Breaking with old thought patterns
Digital technology has changed whole industries today, and yet many SMEs still prefer to wait. A serious mistake?
SMEs are often defined by traditional-minded entrepreneurs and companies. It is certainly not a wise strategy in the balancing act between tradition and innovation to adopt a ‘wait and see’ attitude and make decisions only on the basis of what the competition does. Digitisation has been progressing at an unstoppable pace for years – even in SME sector. Businesses cannot turn a blind eye to the trend, as they will sooner or later find themselves outpaced by their competitors. Positive examples have shown that “innovators”, or “early adopters”, among SMEs have an edge on the competition. This, however, does not mean mindlessly following any and all digital trends.
What hinders so many companies to move their business into the digital age?
In many cases, digitisation is reduced to individual aspects, such as implementing e-commerce strategies, when in fact it is a fundamental part of the new business model that affects every corner of the company and its value chain. The product or service itself, the internal processes and interfaces, and the whole distribution channel. Above all else, this calls for a more visionary and strategic approach to master this complexity. Often, little thought is given to the fact that breaking the current mind-set and rethinking business models completely or in part is difficult. But without it, digitisation cannot be tackled. Digitisation for the sake of digitisation is pointless! Top management must be fully invested, with the appropriate gut feeling. Getting an outside perspective can be of help in adopting a more calculated approach to initiating change and recognising opportunities of digitisation in the business model. Focus must be given to identifying and integrating technologies that add value to the company.
Not risking rack and ruin: What opportunities does digitisation offer Austria’s SMEs?
Austrian companies along the supply chain will continue to grow ever closer over the next few years and so reap the full benefit of networking. Greater transparency between the company and its customers and between suppliers and the company due to the ever increasing number of measurement tools available offers new opportunities to improve the efficiency and effectiveness of businesses. As well as this, new business models will evolve that could not have been implemented in the analogue age.
Can you name an example?
BWT is a good example here; the water technology company was recently awarded the Microsoft Future Decoded Award. It relies heavily on the “Internet of Things” in regard to its products, using sensors to collect data, which are then analysed and used to monitor the water quality. This approach is a state-of-the-art advance of its previous process.
What would be the first step you would advise for companies keen to follow suit and benefit from this development?
Companies must examine their business model closely to see if the current setup is fit for the future. Most importantly, however, successful digitisation requires commitment. Corporate management must be fully convinced of its benefits and be able to evaluate the risks. Consulting successful implementation experts can often break the spell. Top management must be steered towards its own digital vision. This is a process that is best achieved by obtaining external advice. By the same token, there must be some understanding of the background of digitisation and its relevant bases. We set our customers up with the Kerkhoff Digital Vision, which focuses on jointly developing a digital business model. Joint workshops and our professional know-how enable our customers to rethink their business model and identify approaches to digital change.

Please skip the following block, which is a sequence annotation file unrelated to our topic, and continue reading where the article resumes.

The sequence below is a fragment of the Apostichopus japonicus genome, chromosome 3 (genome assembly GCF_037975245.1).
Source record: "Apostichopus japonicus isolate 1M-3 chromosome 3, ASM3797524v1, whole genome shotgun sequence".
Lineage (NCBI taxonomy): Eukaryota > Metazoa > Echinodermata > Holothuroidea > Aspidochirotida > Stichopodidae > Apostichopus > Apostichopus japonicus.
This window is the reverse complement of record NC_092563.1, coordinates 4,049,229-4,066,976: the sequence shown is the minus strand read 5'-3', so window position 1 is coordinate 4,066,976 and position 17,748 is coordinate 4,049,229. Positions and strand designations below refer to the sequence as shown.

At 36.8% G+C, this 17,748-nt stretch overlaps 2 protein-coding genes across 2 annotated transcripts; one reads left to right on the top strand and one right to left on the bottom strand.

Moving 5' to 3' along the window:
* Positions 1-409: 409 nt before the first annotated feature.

Who needs to initiate this change process in the company?
This can only be initiated by corporate management. Only if the upper echelon is committed to this process can it be successful. Top management must be involved in the decision-making process from the outset, as central business processes and functions of employees will also need to be examined and realigned in order to implement digital ideas. Successfully digitised companies often outsource their digital business models to independent business units. Digital business models usually require organisational structures that differ from the traditional, analogue approach, but more so, that expect to leave behind old ways of thinking and create opportunities to think outside the box.
Your personal analysis: Where does Austria stand compared to other EU countries?
According to the Digital Economy and Society Index 2016, Austria moved up a place on the previous year, but still ranks mid-table in terms of digital development compared to the other EU countries. The map of digital clusters in Europe confirms this result. Clusters are found primarily in and around such places as London, Paris, Stockholm and Berlin. Austria cannot offer any city or even a region that is a top location in this regard, so there is definitely room for improvement here. Comparing its ratio of BIP to venture capital to some other EU countries, Austria comes sixth in the ranking, with a score of 0.03% (Finland ranks top with 0.05%). The readiness and receptiveness to change and embrace digital technologies is there, but clearly not enough.
Why is that?
To some degree, this is due to the fact that SMEs often lack the required IT know-how, which prevents them from identifying and properly assessing digital trends. This gap must be stopped by offering training and education programmes so Austria can move up in the international ranking.